Via Alpina Hikers: A New Breed of Stamp Collectors
As I’m hiking the Via Alpina, a 230-mile trek through the Swiss Alps, I’ve picked up a new hobby—stamp collecting. No, I’m not collecting postage stamps. I’m carrying a Via Alpina Hiking Passbook, a passport-sized document where I collect my stamps signifying completion of each of the 38 way-points on this legendary hiking trail through the Swiss Alps.
Stopping by the Stamp Boxes
It’s become a ritual as I hike each stage of the Via Alpina. I walk into town at the end of the day’s hike and immediately make my way to the stamp station. The stamp station is a metal box placed in a convenient location like the train station, a hotel in the center of town, or at the lift station near the trail. It’s a stainless-steel box about 15cm high and about 12cm wide. I open the drop-down door and inside is a self-inking rubber stamp for each stage of the Via Alpina. Some stamp boxes have two and even three stamps inside, since there are not yet stamp boxes at the remote passes.
The location of all the stamp boxes can be found on the Switzerland Tourism website.
Colorful and unique stamps
Each stamp is a roundish insignia featuring a unique design. For example, Altdorf features William Tell, Grindelwald has the North Face of the Eiger, Meiringen a meringue, and Gstaad a goat. Additionally, there are three special stamps, one for the longest stage (Altdorf to Engelberg), one for the highest pass (Hohtürli at 2778), and finally, one for completing all stages.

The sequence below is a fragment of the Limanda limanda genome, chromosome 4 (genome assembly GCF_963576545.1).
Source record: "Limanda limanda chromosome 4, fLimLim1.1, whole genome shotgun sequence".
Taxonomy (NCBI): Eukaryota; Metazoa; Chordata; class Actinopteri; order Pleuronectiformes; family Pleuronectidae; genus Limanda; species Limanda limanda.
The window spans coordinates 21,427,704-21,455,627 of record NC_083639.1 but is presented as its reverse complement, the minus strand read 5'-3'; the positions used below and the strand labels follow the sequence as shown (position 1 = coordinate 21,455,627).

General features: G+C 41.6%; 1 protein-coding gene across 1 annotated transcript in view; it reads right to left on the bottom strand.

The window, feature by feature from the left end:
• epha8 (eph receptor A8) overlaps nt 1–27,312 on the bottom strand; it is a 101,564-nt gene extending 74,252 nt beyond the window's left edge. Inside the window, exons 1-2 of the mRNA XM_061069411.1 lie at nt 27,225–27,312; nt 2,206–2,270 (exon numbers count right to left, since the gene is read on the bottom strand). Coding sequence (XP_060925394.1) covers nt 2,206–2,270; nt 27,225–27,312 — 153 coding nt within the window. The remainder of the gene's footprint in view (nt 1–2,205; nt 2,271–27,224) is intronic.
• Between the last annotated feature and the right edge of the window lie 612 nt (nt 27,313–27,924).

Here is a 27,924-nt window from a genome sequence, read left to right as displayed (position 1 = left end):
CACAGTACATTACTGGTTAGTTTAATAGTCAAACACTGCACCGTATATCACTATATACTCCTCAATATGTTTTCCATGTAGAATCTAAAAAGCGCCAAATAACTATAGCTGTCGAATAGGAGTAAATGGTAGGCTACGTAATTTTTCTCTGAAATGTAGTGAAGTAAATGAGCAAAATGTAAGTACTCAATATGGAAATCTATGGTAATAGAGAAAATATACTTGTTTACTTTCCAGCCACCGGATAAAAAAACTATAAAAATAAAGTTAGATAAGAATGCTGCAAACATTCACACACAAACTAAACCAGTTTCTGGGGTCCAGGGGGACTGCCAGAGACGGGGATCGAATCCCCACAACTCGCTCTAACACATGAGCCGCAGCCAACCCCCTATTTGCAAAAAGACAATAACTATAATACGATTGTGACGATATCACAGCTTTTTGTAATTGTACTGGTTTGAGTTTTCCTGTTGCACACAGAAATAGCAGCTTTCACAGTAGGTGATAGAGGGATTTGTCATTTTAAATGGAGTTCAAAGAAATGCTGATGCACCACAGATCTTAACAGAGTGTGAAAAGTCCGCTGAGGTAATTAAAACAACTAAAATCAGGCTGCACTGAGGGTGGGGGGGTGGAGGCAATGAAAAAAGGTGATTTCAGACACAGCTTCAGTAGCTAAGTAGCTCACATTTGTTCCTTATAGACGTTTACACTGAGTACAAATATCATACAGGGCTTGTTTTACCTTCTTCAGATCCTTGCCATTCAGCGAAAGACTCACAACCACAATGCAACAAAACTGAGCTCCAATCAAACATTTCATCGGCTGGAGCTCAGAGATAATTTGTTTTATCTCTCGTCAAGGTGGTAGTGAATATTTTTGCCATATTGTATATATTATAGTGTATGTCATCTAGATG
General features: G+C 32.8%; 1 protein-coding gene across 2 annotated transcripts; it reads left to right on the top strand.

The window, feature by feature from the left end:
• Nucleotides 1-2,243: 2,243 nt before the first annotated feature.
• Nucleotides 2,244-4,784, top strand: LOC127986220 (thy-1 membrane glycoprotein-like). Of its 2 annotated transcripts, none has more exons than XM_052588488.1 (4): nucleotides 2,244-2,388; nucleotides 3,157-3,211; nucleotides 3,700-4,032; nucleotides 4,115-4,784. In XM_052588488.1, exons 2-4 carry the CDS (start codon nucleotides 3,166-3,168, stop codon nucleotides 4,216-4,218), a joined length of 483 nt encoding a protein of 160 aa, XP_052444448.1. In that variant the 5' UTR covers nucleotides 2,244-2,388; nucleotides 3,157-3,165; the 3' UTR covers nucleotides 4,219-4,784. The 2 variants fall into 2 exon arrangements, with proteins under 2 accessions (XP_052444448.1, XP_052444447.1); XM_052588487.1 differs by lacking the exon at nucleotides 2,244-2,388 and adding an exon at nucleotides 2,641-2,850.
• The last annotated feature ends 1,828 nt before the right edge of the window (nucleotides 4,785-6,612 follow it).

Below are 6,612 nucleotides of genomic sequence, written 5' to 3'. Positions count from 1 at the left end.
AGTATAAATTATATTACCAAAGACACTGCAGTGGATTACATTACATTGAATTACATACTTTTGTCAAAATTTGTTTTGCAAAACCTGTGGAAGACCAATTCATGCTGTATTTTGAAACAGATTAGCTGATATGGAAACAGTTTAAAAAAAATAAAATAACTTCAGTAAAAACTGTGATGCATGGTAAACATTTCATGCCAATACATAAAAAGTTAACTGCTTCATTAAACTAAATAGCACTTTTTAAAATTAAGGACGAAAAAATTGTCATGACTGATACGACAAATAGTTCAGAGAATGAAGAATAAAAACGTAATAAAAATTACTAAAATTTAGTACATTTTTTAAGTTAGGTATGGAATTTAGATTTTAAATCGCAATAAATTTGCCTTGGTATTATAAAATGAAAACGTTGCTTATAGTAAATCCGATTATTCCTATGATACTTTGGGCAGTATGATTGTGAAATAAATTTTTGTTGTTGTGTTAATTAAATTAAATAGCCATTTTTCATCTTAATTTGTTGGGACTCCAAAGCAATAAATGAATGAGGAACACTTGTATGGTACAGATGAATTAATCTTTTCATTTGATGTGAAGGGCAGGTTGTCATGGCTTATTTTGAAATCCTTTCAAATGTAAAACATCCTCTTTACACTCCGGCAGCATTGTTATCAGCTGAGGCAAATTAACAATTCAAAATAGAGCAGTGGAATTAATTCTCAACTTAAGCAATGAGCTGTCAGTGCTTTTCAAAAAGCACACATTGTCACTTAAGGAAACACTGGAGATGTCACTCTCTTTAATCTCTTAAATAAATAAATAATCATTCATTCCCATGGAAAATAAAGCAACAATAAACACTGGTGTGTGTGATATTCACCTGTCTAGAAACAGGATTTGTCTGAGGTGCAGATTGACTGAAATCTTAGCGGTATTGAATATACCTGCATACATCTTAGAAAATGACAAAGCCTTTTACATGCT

The Prize—A Via Alpina Certificate
Once I filled my hiking passbook with all 38 stamps, I ordered my certificate online. The certificate is proof of a tremendous achievement and a keepsake reminder of my summer on the trail through the Swiss Alps. But ultimately, the real reward is the joy of the journey—having the opportunity to cross the Swiss Alps on foot and enjoy the amazing mountain scenery, the wildflowers, wildlife, and create memories I’ll keep forever.
Read about Greg Witt’s, Chief Adventure of Alpenwild’s, journey on the Via Alpina: